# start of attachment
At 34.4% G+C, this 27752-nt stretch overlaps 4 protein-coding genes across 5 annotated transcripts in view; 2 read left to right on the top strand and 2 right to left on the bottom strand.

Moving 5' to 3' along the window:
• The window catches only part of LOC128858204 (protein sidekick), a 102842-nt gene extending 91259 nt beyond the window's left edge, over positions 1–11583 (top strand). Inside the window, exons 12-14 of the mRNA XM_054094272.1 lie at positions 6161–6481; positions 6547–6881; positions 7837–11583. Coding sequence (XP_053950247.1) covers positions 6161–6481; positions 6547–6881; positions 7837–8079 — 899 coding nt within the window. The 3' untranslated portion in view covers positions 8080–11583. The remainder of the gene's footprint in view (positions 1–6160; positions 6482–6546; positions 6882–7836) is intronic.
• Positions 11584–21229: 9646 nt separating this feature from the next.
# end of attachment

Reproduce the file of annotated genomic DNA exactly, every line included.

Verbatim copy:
At 34.4% G+C, this 27752-nt stretch overlaps 4 protein-coding genes across 5 annotated transcripts in view; 2 read left to right on the top strand and 2 right to left on the bottom strand.

Moving 5' to 3' along the window:
• The window catches only part of LOC128858204 (protein sidekick), a 102842-nt gene extending 91259 nt beyond the window's left edge, over positions 1–11583 (top strand). Inside the window, exons 12-14 of the mRNA XM_054094272.1 lie at positions 6161–6481; positions 6547–6881; positions 7837–11583. Coding sequence (XP_053950247.1) covers positions 6161–6481; positions 6547–6881; positions 7837–8079 — 899 coding nt within the window. The 3' untranslated portion in view covers positions 8080–11583. The remainder of the gene's footprint in view (positions 1–6160; positions 6482–6546; positions 6882–7836) is intronic.
• Positions 11584–21229: 9646 nt separating this feature from the next.